He is alleged to be the last Nazi mass murderer ever likely to stand trial but John Demjanjuk cut a strange and pathetic figure as he was wheeled into a heavily guarded Munich courtroom on a hospital bed to face charges of complicity in the murder of over 27,900 Jews during the Second World War.
The 89-year-old former car factory worker, alleged to have been a guard at the Nazi-run Sobibor extermination camp in German-occupied Poland, lay slouched on the bed, covered in luminous green hospital blankets as he was pushed into the packed, brightly lit octagonal-shaped courtroom.
Opposite sat 22 people whose relatives died at Sobibor, among them Robert Cohen who survived the war in the Auschwitz death camp after his parents were murdered in Sobibor. A gaunt man in his eighties, he rolled back his sleeve to display the number that was tattooed into his arm on his arrival at the camp. “I'm here because it is my duty towards my parents and my brother and for millions of others who were murdered by the Nazis. If Demjanjuk was at Sobibor,” Mr Cohen added, “then he would have killed 100 people a day — yes 100 a day, just imagine that.”
But Mr Demjanjuk remained impassive. Underneath his hospital bedding he was clad in the same black leather jacket and baseball cap he was wearing when he was extradited from America to Germany earlier this year. He kept his eyes shut during the whole proceedings. His occasionally gaping but silent and toothless mouth gave him the peculiar appearance of a freshly landed fish. The mostly elderly relatives of the 29,579 Jews gassed, shot or clubbed to death in the Sobibor camp in the summer of 1943, while Mr Demjanjuk allegedly worked as a guard at the camp, stared intently at the figure bundled up at the back of the court wearing red and grey trainers that stuck out from the foot of his bed.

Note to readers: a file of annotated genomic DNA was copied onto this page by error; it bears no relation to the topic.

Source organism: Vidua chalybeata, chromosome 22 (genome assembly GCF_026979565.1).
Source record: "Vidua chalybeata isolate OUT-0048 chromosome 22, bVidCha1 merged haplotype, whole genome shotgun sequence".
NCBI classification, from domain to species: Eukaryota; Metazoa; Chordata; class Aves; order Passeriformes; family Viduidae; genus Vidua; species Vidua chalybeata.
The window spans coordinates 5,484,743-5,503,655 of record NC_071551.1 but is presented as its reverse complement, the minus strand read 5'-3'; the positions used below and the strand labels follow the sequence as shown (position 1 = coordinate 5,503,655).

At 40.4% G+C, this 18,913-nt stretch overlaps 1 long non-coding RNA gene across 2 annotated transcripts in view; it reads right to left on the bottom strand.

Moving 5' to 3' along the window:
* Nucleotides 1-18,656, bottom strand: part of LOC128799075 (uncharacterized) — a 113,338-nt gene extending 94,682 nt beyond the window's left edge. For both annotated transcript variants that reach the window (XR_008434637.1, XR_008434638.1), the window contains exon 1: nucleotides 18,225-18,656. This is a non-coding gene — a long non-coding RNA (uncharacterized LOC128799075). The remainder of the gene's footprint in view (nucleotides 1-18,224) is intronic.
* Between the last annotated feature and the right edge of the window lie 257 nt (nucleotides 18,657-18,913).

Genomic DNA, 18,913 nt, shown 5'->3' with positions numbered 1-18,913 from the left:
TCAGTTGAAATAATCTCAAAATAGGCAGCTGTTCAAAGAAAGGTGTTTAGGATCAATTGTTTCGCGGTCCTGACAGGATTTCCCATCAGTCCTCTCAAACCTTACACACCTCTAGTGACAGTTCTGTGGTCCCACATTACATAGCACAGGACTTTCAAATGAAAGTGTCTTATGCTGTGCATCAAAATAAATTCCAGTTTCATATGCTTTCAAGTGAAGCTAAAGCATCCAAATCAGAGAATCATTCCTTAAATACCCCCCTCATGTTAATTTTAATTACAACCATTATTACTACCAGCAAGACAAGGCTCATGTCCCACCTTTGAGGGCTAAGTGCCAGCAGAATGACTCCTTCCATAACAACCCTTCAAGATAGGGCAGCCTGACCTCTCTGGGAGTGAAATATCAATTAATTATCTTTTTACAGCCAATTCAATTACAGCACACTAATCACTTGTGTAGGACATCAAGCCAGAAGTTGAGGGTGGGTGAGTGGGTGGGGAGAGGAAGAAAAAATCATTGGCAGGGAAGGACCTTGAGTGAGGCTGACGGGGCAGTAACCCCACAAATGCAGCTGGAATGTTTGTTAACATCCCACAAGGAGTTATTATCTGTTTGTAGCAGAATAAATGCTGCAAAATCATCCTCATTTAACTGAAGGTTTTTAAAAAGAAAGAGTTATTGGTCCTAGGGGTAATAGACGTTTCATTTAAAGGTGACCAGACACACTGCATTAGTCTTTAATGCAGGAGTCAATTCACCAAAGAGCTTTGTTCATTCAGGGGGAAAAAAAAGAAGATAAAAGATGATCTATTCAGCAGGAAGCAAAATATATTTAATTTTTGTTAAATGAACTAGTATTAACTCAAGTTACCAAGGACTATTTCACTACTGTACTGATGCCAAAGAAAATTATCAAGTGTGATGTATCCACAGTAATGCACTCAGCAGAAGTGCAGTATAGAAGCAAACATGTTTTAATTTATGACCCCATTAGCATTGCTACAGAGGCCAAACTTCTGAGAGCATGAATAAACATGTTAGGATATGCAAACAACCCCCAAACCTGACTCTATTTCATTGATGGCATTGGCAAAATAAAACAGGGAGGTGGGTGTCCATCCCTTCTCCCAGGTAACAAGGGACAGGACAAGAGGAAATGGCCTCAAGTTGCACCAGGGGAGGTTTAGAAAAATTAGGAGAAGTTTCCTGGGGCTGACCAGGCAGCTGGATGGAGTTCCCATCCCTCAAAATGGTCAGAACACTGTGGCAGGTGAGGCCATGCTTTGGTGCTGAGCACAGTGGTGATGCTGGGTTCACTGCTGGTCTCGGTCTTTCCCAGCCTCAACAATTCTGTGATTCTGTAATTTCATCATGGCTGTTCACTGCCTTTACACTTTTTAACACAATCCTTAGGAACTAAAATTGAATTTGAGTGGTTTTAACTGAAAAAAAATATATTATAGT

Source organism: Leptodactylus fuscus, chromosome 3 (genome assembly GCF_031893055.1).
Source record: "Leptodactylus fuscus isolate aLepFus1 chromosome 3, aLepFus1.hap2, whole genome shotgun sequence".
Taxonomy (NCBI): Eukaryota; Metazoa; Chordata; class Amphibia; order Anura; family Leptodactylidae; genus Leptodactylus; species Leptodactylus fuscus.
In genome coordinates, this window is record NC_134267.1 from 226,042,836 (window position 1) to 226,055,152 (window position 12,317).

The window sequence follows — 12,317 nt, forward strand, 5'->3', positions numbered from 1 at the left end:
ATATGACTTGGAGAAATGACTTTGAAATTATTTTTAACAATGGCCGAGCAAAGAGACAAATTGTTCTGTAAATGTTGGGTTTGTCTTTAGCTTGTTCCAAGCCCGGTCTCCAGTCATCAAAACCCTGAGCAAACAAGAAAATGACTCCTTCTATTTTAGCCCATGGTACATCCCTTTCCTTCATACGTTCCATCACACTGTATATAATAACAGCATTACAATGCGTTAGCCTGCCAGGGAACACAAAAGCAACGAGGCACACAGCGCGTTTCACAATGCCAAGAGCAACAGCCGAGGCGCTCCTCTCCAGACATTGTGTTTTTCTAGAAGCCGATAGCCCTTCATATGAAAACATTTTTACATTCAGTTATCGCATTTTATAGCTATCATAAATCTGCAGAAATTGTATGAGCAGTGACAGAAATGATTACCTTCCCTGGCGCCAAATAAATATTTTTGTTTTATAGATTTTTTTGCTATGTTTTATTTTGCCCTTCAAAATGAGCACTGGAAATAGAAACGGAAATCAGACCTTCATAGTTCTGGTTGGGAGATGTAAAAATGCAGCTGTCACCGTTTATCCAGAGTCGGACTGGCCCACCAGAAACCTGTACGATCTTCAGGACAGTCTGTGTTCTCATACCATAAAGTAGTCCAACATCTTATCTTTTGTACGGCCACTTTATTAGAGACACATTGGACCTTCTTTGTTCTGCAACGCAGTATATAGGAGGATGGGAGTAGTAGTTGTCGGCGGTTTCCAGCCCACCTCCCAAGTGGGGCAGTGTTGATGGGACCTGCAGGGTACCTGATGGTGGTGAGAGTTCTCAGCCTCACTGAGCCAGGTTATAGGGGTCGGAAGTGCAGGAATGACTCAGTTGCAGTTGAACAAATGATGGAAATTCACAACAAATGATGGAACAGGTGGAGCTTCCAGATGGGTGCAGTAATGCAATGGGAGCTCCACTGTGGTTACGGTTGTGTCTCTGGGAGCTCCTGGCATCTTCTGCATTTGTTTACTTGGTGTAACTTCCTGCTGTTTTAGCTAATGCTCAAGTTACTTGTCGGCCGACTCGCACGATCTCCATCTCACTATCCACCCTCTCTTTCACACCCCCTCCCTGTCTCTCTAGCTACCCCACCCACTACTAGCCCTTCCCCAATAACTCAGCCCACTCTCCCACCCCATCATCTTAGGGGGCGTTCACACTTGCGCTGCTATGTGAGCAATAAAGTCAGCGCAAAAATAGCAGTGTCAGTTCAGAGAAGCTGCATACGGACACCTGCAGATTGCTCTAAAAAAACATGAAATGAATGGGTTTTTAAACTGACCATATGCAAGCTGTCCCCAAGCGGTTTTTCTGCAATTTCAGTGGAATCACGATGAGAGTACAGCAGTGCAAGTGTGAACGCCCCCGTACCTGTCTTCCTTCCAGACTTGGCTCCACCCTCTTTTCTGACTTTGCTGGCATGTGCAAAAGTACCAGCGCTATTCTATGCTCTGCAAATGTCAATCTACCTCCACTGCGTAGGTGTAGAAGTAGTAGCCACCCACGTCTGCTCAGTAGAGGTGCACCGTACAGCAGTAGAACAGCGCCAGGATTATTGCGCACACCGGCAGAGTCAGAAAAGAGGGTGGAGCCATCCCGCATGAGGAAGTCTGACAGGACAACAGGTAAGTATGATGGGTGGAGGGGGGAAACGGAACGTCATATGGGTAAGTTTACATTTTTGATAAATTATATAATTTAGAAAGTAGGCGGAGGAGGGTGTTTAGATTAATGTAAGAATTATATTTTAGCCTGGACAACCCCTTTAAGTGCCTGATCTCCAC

Mr Demjanjuk said nothing during the proceedings. But his doctors said that, despite his morose appearance, he was fit to stand trial although he suffered from chronic bone marrow disease, high blood pressure, gout and several other debilitating ailments.
His trial opened in Germany yesterday with a moment of high drama as his defence deployed every legal trick in the book to have the proceedings declared null and void. Ulrich Busch, one of Mr Demjanjuk's two lawyers, provoked hisses and boos in court after arguing that Mr Demjanjuk's appearance in court was part of a show trial which aimed to “rehabilitate” Germany's image. “The accused has been deported from
his home in America and taken on a 7,000-kilometre trip to Germany to face trial, but nobody knows what he is supposed to have done,” he insisted.
But Mr Busch provoked even more boos after he tried to defend the role of “foreign” concentration camp guards. He claimed that they were nothing like the German SS men who were in charge of extermination camps and that they were forced to do menial jobs. “They were just like the Jews who were forced to work in the gas chambers. Either they did their job or were killed themselves,” he claimed.
But his argument was angrily rebuffed by Cornelius Nestle, a lawyer representing the plaintiffs. “The Travniki men were well-fed, they were given drink, they were able to profit from the property they looted from the prisoners and they were allowed to take holidays. None of this was permitted for the Jews,” he said.